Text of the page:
Version tested: Xbox 360
First-person shooters have it easy. When it comes to DLC, a couple of new multiplayer maps every few months is enough to satisfy the fanbase. The poor old role-playing game, on the other hand, has a far tougher challenge when it comes to expansions.
RPG add-ons need to serve the twin masters of mechanics and narrative, adding new gameplay features and fresh storylines while balancing on the high wire between offering what players already expect and the need to give each new chapter its own distinct flavour.
Fallout 3 managed some great DLC during its run, but also crapped out a few half-hearted clunkers along the way. As the first in what promises to be a similar salvo for New Vegas, Dead Money sets a satisfying standard for whatever follows, while still leaving room for improvement.
The plot kicks off when you pick up a mysterious signal coming from an abandoned Brotherhood of Steel bunker. Investigate and you find yourself dragged off to the fabled Sierra Madre casino, a ring-a-ding resort that never got to enjoy its gala opening thanks to the small matter of nuclear war breaking out. Now shrouded in a cloud of toxic red fog, it's become a post-apocalyptic legend, attracting rumours of lost treasures and eerie hauntings along the way.
Getting into the casino and uncovering its mysteries is your task, given to you by the authoritarian Father Elijah. Complicating matters are the Ghost People, those trapped by the poisonous cloud and slowly driven mad, worshipping the resort's holographic entertainers. Resilient and armed with grisly new weapons – such as boxing gloves made from bear traps – they're not here to make your job any easier.
As if that's not enough, Elijah has fitted you with an explosive collar to ensure total compliance. Oh, and you've been stripped of all your weapons, armour and loot. No problem, right?
Dead Money then unfolds in three distinct acts. In the first, you're assembling a team by tracking down three fellow prisoners and getting them to co-operate with Elijah's plan.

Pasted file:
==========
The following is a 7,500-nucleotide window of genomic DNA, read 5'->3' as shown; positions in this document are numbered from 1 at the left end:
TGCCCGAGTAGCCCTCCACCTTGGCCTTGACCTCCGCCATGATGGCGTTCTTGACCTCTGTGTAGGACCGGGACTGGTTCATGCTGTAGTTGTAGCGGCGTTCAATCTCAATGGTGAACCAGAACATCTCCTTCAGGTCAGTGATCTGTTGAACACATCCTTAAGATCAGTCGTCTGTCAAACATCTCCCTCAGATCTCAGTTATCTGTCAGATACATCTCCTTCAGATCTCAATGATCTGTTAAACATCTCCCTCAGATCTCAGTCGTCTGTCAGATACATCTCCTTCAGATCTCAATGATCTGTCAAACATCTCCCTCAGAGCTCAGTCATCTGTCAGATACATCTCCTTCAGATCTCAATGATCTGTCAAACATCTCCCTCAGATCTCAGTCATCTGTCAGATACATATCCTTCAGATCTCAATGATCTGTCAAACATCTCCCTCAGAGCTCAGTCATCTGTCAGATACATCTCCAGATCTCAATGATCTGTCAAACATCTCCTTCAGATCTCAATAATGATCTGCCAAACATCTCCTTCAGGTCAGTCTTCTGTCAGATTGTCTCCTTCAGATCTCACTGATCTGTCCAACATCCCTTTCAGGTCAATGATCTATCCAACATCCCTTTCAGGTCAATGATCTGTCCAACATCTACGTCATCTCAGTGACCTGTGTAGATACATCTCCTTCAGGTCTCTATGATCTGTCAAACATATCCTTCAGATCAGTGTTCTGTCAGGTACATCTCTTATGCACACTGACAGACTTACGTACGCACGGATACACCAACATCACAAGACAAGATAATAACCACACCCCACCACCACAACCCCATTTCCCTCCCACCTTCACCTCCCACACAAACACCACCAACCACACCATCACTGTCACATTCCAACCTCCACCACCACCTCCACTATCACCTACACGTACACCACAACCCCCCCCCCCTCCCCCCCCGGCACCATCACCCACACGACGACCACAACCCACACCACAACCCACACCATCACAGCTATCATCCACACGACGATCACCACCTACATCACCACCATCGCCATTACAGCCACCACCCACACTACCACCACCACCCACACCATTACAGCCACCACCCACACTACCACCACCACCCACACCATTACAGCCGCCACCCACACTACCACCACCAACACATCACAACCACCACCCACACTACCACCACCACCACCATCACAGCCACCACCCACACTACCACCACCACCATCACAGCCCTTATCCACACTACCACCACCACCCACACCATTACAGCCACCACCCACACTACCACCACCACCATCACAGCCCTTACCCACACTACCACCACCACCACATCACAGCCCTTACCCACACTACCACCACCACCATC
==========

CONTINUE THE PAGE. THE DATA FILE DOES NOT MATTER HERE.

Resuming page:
They're a fun bunch, as well. There's a Super Mutant with a split personality, who alternates between the savage Dog and the erudite God according to verbal triggers. Dean Domino is a suave ghoul who was once the casino's biggest star. And finally there's Christine, a mysterious mute woman whose back-story is perhaps the most interesting.
You're all joined by more than a common goal: if one collar detonates, they all detonate, so working together isn't really a matter of choice. The rest of the story involves getting into the Sierra Madre and what happens inside. Which I won't spoil. Suffice to say, there are twists and revelations aplenty.
It's a hefty chunk of gameplay, easily clocking in at eight hours or more, depending on how you play. There are countless nooks and crannies around the casino and its abandoned villa resort, plus a load of new ambient challenges based around killing or collecting various enemies, items and loot stashes. If you rush through, you could probably polish it off in a few hours, but if that's the case why the hell are you playing Fallout? Call of Duty is over there.
So how does Dead Money deliver on the twin requirements of mechanics and narrative? In terms of new gameplay concepts, it's surprisingly generous.
The Sierra Madre is essentially a self-contained pocket universe with its own internal economy. Rather than bottle caps, you'll be using casino chips, and instead of using vendors and traders, you'll be cashing them in at automated vending machines. Designed for use by casino customers, these can cough up food items, but more substantial goodies like stimpacks can be made available once you find the emergency staff audio logs that activate these features. The vending machines will also let you trade items in, making those cartons of cigarettes and casual clothing valuable commodities.